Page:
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Friday, April 23, 2021
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Joe Godin was back in his element, serving samples of his special cornbread and onion jam at the new and expanded kosher food section of ShopRite in Englewood on Sunday, June 11. Since his restaurant Smokey Joe’s in Teaneck closed in 2016, Godin has focused on his catering business. Now he’s branching out with a line of packaged fresh products exclusively for ShopRite. All the favorites are now here: barbecue pulled brisket and pulled chicken, sausage, beef bacon, beef chili, barbecue meatloaf, cornbread and onion jam, “bacon” fried rice, orecchiette pasta with sausage, and GazpaJoe (gazpacho soup).

Andrew Kent, executive vice president of Glass Gardens ShopRite, is one of the owners of 11 ShopRite Supermarkets in New Jersey and New York. “His food is really tremendous and there has been an unbelievable response. I’ve been working a year to make this happen,” he said, noting that Smokey Joe’s items are only available in the Paramus and Englewood stores.

On Sunday, curious shoppers stopped by to check out his offerings. Former patrons of Smokey Joe’s greeted him enthusiastically. Godin said he is preparing everything fresh, just as he did at the restaurant, and delivers twice a week. The only preservatives he uses are the ones necessary for his smoked products.

Kent first introduced fresh, ready-to-eat prepared kosher food at the ShopRite in Paramus about seven years ago, when the competitive landscape heated up with the arrival of Whole Foods, Trader Joe’s and Fairway in Paramus. Aware of the growing population of observant Jews in the area, ShopRite opened its own kosher kitchen and began butchering their own fish and meat.

Two years ago, ShopRite got the go-ahead to embark on an extensive expansion plan in Englewood, adding 22,000 square feet to the store. Making ShopRite a destination for kosher customers, where they can get everything they need in one place at good value, was part of the plan. Existing kosher sections have been enlarged, including fresh kosher fish and meat, fresh packaged hummus and dips, refrigerated dairy items, frozen foods and baked goods. Kosher staples, with an increasing selection of Israeli products, take up most of a long aisle. Kent, who lives in Tenafly, said many Israelis live in the area and tell him they appreciate finding the names and brands they grew up with.

To attract kosher customers, Kent said they made a decision to create a bigger kitchen and get top-tier talent. Enter Craig Solomon, a Culinary Institute-trained chef and resident of Englewood who has worked at many top-name restaurants, and had his own, Ariel’s in Englewood, a restaurant with a strong following that, like Smokey Joe’s, is sorely missed. “Craig is a great asset and we are excited about his capabilities,” said Kent. “His food is really tremendous. He’s elevating the protein assortment with foods like short ribs and lamb chops for customers looking to entertain.”

Kent said Solomon came on board with a mandate to create a total program, building on what works in Paramus. In addition to traditional, popular items like rotisserie and fried chicken, chicken nuggets and meatloaf, he has added a selection of soups and salmon fillets with different sauces. He also has free rein to innovate. “Craig has artistic license to learn by trial and error,” said Kent. “He is running the kitchen like a little restaurant,” he added.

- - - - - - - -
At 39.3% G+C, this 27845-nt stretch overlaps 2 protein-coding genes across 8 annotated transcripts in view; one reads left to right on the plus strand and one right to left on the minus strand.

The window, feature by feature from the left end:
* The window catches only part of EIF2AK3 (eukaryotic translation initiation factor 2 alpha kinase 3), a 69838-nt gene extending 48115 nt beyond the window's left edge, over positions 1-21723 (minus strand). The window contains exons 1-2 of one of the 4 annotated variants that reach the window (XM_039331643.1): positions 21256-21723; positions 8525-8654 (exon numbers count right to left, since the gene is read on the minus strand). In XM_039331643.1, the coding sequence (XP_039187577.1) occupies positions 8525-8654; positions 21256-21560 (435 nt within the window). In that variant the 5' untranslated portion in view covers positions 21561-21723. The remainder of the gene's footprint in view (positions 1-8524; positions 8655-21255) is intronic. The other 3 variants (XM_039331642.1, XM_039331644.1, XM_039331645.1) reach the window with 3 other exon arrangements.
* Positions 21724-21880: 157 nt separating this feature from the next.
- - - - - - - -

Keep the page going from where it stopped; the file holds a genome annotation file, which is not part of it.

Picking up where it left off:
The showcase across from the display cases is where Solomon shines. With his freedom to experiment, he makes what he likes and what he thinks his customers will like. He turns out a variety of chicken cutlets, like the Asian-spiced General Tso’s, grilled, pesto and BBQ. The new fresh salmon selections sit in their own section, separated from the meat, along with smoked salmon, sliced to order. Brisket, steak and roast beef are always available but with changing sauces and seasonings. Sides like quinoa salad and ratatouille round out the menu. Recently, he added deli roll squares after seeing how much his kids loved them at home. He showed me a beef-stuffed onion he created, combining two of his favorite ingredients. “I’m constantly trying things out and seeing what people like,” he said. The entire kosher space is under OU supervision.

The average shopper will note that much of the food is geared towards Shabbos. But business and vacation travelers also love the ease with which they can get real, good kosher food from ShopRite packaged to travel. Solomon says he can pack up anything for customers, on request.

Catering is also available. Kent said they have catered events for the Kaplen JCC on the Palisades and other charitable organizations. For smaller events, though, consumers can pick up platters and containers at the store. Kent said he may add a heated truck to facilitate their catering capabilities.

With 12 feet of space left to roll out, Kosher ShopRite in Englewood will continue to grow. More items for summer picnics are coming. In addition to Smokey Joe’s selections, smoked meats from the Wandering Que are sharing shelf space. “We’ll be adding more items, more variety, more kosher cuts of meat and higher-end cuts,” Kent said. “We want to attract people who have never tried us and win back people who left.”

Thankfully, we don’t have to think about Passover yet, but Kent already has big plans. “The kitchen won’t close; it’s a huge opportunity for us,” he said. “I’m thinking about doing a time-lapse video to show how, in three days, we do everything to get ready.” The kitchen made its debut this year at Passover. Kent said next year it will be even bigger.

By Bracha Schwartz

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